By Heidi Osselaer
The circumstances surrounding Arizona’s deadliest gunfight were so improbable, most people believed vengeance was the only logical explanation. After all, why would a federal posse travel all night on horseback over rugged terrain with a winter storm approaching to arrest men for non-violent crimes?
The bungled arrest attempt resulted in the deaths of four men—three Graham County lawmen and the owner of a mining claim in the Galiuro Mountains. Although evidence suggested the officers initiated the gunfight when they surrounded the cabin at dawn on Sunday, February 10, 1918, the surviving occupants of the cabin were found guilty of premeditated murder and sentenced to life in prison.
For years theories attempting to explain the gunfight proliferated in Graham County. Proponents of the slain sheriff and his two deputies said gold miners Jeff Power, his sons Tom and John, and hired hand Tom Sisson bristled at the rule of law, so they ambushed and viciously murdered the lawmen. Power sympathizers insisted the accused were asleep when the posse appeared at their doorstep determined to kill them--but could not agree what caused the blood lust. Some argued the sheriff wanted their gold mine, while others said a deputy and Tom Power were rivals for a woman. Yet another faction suggested tempers flared over grazing rights.
The only agreement was that the arrest attempt was pure lunacy.
Early histories suggested that a personal vendetta ignited the affair. But there were so many explanations for the bad blood, it was hard to figure out which was correct, leaving more questions than answers. With a careful review of public records, it quickly became clear this gun battle was not the result of an Old West grudge match, but rather a product of wartime hysteria.
When federal authorities instituted the first large-scale draft in American history in 1917, the public was slow to warm to the idea. Newspaper articles were filled with the horrors of trench warfare in Europe—including incapacitating mustard gas attacks and mass slaughter. Government officials knew it would be an uphill battle to convince young men to register to fight in a foreign war, so propaganda was liberally employed to win them over.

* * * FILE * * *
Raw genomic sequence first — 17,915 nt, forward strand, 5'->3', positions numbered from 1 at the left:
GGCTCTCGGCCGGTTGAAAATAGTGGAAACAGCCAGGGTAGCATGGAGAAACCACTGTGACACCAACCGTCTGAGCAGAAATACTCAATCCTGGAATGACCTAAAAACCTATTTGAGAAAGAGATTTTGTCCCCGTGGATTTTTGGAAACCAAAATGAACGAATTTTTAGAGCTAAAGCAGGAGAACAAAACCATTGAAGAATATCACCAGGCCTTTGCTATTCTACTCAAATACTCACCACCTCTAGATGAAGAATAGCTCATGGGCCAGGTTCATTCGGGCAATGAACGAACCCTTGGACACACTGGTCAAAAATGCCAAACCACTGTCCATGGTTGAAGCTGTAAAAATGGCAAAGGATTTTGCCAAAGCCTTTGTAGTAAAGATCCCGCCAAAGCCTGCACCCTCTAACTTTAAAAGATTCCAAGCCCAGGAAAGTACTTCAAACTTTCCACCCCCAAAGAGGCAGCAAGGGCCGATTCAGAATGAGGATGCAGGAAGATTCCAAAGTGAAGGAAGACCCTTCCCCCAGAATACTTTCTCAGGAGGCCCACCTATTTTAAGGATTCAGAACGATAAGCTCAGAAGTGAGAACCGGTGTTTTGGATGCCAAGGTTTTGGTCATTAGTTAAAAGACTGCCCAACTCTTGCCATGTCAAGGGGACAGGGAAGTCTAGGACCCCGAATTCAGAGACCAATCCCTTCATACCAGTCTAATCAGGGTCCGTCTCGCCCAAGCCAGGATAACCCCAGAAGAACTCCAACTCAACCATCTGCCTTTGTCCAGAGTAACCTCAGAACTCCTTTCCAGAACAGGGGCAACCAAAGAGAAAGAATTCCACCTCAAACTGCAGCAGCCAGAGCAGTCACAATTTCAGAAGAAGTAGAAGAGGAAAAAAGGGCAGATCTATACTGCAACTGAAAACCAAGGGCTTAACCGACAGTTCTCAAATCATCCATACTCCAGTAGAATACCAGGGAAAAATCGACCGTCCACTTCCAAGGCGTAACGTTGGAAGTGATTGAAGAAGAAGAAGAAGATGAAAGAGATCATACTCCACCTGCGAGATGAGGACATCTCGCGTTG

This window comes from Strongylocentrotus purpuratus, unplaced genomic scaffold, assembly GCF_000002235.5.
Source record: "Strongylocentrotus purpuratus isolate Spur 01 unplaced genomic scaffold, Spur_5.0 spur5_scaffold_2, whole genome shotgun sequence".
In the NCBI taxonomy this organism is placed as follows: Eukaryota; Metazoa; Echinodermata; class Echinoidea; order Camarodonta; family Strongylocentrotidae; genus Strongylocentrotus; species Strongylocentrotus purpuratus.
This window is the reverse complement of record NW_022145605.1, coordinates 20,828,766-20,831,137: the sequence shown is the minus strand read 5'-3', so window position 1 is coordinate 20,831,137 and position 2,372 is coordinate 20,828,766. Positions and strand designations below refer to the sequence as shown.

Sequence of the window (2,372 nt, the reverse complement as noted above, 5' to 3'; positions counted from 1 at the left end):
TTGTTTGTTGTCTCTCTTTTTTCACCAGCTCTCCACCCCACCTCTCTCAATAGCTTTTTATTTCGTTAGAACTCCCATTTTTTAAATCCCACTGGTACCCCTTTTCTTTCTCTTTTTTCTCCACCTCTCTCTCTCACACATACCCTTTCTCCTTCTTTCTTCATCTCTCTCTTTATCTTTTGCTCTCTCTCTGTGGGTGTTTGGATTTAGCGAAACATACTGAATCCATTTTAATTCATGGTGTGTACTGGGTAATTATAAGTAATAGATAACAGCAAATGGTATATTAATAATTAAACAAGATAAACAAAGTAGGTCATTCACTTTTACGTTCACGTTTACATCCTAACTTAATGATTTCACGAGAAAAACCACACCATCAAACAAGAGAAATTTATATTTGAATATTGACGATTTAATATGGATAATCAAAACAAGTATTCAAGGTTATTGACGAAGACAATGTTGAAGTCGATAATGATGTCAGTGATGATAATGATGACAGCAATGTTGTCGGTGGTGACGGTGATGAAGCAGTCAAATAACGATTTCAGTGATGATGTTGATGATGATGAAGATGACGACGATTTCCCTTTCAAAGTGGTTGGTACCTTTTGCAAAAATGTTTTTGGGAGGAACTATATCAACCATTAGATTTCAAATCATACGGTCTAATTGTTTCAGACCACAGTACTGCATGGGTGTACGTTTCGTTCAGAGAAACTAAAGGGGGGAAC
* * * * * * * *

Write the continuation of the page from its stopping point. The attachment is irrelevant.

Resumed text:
In the process, all sense of proportion was lost. Although failing to register was only a federal misdemeanor, draft evaders were condemned as enemies of the state and many newspaper editors demanded they be executed. Anyone who failed to buy a war bond or join the American Red Cross risked a beating by neighborhood thugs. Congress passed the Espionage Act which effectively outlawed free speech, requiring censors to expunge antiwar comments from newspapers and encouraging individuals to report anyone who spoke against the war.
Despite the federal crusade, an estimated three million men failed to register for the draft during World War I. Among them were Tom and John Power. Their father, Jeff Power, was no friend of the conflict either, telling a shopkeeper in the Gila Valley, “This is your war. . . we don’t want nothing to do with your war.”
After the shootout, testimony from a convicted perjurer was used to prove premeditation. In peacetime no reputable attorney would place such an unreliable witness on the stand, but, as George Bernard Shaw said, United States courts during the war “were stark, staring, raving mad.” Even the prosecutor who put them away for life later confided, “the Power brothers could not have received a fair hearing anywhere in the country.”
The Power brothers and Sisson languished in prison for decades, not even allowed a parole hearing until 1953 because sentiment was so strong against them. Tom Sisson died in 1957 at age 87, and many questioned why the Power brothers, by then in their sixties, remained behind bars. Reporters interviewing Graham County residents revived the many feud stories that had been circulating for decades, and suddenly the men once dubbed the “monsters of 1918” were recast by the press as victims of corrupt lawmen. With overwhelming public support for their release, a parole board freed them in 1960, and almost a decade later, when attitudes towards draft evaders had softened during the Vietnam War, Arizona’s governor granted them a full pardon.
Independent historian Heidi J. Osselaer is the author of “Arizona’s Deadliest Gunfight: Draft Resistance and Tragedy at the Power Cabin, 1918”, University of Oklahoma Press. Join Dr. Osselaer for a free lecture on the Deadliest Gunfight on Saturday, July 21 at 2 p.m. in the West Gallery of Sharlot Hall Museum’s Lawler Exhibit Center.
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